OPINION: Mandating morality cancels out free will, Lee Lonsberry writes
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SALT LAKE CITY — The state shouldn’t be in the business of mandating morality.
A bill that would make it a misdemeanor to willfully fail to call 911 if a person witnesses another suffering serious bodily injury died Wednesday on the floor of the Utah House by a vote of 29-46.
The bill has met the same fate before.
I am relieved it did.
Why it came up
A group of teens in 2018 filmed a man struggling to stay above water in a pond in Florida and taunting him as he sank beneath the water never to resurface. His body was discovered five days later.
Police and prosecutors were frustrated no charges could be brought against the group of boys.
After years of work, House Minority Leader Brian King’s bill, HB104, would only target the worst offender who “knowingly, intentionally and willfully fails” to call 911 during “a crime or another emergency.”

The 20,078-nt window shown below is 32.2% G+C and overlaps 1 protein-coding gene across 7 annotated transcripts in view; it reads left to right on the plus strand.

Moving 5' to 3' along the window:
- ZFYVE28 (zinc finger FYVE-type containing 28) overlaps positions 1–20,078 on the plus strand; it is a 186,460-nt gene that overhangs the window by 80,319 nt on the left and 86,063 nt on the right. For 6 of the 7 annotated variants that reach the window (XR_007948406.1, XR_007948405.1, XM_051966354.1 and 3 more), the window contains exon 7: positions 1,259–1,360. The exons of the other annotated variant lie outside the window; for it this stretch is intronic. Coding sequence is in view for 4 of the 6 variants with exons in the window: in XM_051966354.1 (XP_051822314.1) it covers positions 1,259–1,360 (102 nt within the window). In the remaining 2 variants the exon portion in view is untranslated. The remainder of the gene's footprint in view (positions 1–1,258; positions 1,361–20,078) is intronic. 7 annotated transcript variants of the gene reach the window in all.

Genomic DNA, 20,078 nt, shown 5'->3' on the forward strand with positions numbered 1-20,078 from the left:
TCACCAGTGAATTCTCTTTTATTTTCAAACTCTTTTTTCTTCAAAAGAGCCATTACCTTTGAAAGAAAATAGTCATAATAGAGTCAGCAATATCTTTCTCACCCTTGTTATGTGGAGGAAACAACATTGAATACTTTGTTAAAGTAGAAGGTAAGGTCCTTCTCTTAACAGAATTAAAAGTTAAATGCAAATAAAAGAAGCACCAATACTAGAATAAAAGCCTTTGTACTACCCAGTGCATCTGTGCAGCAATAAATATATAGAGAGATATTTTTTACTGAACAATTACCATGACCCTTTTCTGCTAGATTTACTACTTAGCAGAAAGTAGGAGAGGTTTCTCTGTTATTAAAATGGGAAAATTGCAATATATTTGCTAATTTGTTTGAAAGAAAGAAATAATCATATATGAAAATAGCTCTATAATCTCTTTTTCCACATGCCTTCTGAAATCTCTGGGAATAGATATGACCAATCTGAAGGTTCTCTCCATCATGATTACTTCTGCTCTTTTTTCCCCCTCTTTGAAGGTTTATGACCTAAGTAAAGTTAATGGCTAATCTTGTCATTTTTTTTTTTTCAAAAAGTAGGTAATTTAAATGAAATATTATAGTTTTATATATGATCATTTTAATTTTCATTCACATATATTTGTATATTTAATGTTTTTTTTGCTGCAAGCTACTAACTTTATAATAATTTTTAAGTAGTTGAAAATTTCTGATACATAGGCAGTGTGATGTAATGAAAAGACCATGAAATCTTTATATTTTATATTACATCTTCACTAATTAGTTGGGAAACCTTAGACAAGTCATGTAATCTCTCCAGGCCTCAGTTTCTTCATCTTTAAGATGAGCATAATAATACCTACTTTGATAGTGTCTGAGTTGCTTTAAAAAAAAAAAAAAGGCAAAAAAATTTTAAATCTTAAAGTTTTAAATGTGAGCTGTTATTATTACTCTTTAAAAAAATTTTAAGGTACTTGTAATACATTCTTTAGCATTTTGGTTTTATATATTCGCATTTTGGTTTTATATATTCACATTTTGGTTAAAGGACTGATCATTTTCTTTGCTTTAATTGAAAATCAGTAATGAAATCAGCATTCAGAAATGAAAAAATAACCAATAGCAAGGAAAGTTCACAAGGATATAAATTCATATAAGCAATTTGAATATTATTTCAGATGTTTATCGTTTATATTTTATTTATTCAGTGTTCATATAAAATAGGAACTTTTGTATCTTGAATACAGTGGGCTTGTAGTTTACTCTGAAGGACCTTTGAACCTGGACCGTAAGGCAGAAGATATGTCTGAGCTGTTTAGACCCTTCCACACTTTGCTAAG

Rep. Eric Hutchings, R-Kearns, joined with Democrat King of Salt Lake City.
“Somebody can stand there, watch another person getting beat bloody, and videotape the thing and post it on the internet and act like it’s entertainment and just sit there and watch it happen and there’s nothing — nothing — that can occur,” Hutchings said.
Hutching said it’s like society has reverted to the times of the gladiators in the Coliseum of ancient Rome. Bloodsport.
Of course, you should call 911 if you witness an emergency or a crime. A person who fails to do so is morally bankrupt. But should that failure to summon help be a crime?
Mandating morality by force of punishment makes acting of one’s own free will less free. We move from “I chose to do it because it was the right thing to do” to “I had no choice because it’s the law.”
Live Mic with Lee Lonsberry can be heard weekdays from 12:30 p.m. to 3:00 p.m. on KSL NewsRadio. Users can find the show on the KSL NewsRadio website and app.
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